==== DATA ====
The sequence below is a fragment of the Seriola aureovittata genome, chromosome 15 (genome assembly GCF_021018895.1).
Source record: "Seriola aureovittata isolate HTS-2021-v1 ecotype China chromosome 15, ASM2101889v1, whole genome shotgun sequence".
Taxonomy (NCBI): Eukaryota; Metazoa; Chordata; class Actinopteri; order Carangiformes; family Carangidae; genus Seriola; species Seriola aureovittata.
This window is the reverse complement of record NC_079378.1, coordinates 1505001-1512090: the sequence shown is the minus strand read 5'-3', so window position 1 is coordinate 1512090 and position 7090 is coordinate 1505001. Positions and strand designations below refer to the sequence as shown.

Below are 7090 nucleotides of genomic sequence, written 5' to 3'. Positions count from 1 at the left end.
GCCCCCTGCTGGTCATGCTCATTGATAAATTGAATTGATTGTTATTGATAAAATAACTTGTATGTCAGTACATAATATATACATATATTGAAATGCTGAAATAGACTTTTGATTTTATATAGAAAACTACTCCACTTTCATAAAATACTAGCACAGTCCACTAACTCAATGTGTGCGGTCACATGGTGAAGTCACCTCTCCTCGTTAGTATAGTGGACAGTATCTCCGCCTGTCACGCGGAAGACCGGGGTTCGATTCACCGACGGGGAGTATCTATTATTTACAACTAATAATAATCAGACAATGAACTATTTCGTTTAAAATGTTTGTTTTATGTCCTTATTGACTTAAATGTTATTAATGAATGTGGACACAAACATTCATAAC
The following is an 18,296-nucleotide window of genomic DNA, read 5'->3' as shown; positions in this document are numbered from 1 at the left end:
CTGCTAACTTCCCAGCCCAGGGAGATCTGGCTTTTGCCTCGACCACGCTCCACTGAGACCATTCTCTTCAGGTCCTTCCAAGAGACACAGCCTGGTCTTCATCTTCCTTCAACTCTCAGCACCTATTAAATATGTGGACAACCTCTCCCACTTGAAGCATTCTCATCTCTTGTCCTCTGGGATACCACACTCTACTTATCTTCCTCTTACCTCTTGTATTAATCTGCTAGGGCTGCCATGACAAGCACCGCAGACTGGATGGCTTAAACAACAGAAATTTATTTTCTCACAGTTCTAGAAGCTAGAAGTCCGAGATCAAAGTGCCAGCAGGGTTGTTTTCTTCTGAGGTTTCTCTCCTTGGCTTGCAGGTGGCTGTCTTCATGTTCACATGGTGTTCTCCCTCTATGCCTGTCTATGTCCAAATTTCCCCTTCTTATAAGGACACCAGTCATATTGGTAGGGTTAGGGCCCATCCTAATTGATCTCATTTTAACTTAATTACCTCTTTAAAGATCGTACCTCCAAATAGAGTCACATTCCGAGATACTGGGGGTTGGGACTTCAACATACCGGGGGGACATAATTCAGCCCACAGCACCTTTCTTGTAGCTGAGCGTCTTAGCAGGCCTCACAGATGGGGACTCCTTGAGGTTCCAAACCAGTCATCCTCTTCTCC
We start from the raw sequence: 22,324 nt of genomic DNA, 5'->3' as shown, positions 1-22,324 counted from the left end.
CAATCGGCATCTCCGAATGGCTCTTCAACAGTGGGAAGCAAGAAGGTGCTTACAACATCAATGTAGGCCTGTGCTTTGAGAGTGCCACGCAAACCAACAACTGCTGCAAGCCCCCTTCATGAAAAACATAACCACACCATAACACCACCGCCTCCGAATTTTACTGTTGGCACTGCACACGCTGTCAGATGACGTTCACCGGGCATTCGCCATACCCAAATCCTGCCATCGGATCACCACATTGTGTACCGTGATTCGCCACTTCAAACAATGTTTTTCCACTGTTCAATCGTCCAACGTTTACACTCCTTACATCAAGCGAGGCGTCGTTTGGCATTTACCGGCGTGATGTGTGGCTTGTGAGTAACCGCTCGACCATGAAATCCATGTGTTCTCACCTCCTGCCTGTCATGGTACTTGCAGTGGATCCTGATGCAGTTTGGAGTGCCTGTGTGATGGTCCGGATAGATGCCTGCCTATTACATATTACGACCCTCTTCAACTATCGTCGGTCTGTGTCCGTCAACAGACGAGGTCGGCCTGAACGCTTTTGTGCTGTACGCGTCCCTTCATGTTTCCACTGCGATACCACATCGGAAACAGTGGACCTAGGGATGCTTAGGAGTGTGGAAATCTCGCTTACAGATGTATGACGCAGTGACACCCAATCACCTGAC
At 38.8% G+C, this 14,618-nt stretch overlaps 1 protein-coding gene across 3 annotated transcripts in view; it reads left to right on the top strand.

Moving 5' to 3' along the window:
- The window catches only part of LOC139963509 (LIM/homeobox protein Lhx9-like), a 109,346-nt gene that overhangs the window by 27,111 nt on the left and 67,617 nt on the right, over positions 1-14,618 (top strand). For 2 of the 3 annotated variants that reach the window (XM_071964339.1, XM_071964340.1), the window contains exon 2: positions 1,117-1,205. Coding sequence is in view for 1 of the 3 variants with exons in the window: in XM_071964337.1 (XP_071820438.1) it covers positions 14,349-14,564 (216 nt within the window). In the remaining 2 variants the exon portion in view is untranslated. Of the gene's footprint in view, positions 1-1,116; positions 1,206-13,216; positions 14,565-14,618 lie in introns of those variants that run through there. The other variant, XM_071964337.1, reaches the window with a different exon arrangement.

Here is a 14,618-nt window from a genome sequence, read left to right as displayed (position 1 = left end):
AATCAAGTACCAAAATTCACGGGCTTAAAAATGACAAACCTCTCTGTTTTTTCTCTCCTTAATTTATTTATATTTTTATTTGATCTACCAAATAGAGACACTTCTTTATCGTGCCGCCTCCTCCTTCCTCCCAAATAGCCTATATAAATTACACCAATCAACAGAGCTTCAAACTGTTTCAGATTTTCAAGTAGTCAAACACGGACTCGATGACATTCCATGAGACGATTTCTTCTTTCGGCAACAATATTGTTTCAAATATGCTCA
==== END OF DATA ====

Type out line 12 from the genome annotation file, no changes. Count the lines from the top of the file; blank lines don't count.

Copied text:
Moving 5' to 3' along the window: